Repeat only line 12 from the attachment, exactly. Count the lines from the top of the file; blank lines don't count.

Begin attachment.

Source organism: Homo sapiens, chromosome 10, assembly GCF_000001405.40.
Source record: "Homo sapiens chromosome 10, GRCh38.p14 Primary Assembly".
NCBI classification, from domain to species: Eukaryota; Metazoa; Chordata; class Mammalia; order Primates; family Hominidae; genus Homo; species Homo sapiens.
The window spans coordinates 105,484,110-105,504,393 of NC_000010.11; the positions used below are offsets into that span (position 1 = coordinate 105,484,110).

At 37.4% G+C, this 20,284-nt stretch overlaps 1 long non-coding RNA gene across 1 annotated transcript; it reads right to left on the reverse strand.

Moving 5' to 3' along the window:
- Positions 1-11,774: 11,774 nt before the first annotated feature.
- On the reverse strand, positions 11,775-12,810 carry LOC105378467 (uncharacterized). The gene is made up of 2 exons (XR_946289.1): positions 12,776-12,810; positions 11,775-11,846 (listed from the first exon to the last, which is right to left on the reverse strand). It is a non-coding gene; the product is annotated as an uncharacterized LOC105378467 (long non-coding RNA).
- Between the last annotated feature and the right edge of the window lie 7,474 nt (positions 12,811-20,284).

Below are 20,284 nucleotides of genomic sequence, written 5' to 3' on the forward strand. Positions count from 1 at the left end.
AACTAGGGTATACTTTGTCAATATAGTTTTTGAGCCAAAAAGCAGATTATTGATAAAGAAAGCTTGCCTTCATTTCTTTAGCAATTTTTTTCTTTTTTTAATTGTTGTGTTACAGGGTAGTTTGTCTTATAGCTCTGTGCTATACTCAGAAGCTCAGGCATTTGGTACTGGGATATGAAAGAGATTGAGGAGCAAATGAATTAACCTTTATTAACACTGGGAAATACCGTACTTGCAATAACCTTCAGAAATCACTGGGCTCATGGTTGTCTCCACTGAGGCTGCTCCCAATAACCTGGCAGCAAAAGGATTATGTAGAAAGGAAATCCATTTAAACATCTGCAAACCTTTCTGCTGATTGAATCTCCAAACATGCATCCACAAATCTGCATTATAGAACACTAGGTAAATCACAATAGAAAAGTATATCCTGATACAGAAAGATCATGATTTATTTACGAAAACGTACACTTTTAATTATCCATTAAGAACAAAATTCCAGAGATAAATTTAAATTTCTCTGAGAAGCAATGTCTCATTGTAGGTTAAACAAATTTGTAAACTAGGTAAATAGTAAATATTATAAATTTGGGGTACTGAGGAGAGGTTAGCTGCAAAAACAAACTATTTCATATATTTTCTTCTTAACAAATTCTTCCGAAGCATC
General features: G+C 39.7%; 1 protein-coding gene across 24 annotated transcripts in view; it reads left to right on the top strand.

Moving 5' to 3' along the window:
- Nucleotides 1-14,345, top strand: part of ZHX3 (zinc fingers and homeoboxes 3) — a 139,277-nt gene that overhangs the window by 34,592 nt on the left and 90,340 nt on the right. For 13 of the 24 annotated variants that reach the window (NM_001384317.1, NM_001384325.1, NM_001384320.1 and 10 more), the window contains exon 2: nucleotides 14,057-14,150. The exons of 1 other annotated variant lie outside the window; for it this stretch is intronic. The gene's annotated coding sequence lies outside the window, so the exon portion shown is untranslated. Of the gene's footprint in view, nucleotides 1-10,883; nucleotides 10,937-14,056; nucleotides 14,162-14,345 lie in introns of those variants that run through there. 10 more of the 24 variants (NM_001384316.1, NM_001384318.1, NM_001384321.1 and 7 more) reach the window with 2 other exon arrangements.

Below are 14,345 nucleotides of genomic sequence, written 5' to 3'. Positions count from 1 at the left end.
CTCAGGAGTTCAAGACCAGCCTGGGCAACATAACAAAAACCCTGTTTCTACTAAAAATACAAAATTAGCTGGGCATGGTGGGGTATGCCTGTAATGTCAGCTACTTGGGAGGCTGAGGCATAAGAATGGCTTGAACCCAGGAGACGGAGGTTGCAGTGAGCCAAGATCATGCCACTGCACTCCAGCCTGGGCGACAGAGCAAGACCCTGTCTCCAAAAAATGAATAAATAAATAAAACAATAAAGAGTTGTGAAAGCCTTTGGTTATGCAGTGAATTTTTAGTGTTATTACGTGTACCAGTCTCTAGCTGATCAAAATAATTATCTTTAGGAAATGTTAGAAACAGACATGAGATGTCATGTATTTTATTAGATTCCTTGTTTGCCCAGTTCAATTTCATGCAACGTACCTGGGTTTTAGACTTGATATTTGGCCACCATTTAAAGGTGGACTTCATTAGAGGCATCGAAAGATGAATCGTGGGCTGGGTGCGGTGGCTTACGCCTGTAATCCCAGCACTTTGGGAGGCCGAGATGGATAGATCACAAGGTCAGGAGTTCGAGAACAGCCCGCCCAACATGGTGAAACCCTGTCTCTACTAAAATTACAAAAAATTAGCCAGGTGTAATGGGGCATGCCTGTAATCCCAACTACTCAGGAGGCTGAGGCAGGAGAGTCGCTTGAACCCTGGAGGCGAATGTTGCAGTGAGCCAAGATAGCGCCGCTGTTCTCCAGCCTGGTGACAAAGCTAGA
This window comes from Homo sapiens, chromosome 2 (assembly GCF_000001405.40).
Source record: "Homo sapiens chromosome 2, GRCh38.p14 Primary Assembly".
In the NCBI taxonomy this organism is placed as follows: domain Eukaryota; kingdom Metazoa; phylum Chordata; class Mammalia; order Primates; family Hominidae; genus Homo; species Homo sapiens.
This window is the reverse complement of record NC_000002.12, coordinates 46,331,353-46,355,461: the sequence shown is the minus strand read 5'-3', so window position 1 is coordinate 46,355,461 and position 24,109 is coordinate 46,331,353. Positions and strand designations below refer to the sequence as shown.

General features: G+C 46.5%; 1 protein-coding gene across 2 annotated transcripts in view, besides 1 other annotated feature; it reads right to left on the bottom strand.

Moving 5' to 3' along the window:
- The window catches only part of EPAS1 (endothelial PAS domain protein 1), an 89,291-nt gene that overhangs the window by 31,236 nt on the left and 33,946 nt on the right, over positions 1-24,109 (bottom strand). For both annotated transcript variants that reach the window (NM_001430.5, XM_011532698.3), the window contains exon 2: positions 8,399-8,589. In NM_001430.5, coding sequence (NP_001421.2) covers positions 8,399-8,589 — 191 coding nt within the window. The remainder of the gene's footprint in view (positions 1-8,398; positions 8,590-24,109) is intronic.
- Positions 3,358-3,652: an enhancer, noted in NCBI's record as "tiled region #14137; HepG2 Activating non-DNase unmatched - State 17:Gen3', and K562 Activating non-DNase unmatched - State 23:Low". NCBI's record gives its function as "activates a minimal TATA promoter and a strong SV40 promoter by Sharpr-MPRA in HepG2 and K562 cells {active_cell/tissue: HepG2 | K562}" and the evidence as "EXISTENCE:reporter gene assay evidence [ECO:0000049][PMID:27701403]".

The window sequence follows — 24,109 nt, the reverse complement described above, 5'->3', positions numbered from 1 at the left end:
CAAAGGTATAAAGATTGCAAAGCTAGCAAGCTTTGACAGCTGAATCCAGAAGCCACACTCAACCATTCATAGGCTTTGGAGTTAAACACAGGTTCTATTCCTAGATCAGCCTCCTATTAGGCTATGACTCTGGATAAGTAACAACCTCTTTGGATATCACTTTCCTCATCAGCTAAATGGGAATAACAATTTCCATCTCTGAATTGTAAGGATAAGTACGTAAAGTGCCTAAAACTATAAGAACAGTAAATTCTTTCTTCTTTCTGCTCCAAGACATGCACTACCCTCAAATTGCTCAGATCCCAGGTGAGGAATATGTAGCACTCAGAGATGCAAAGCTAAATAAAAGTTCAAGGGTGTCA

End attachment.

General features: G+C 39.7%; 1 protein-coding gene across 24 annotated transcripts in view; it reads left to right on the top strand.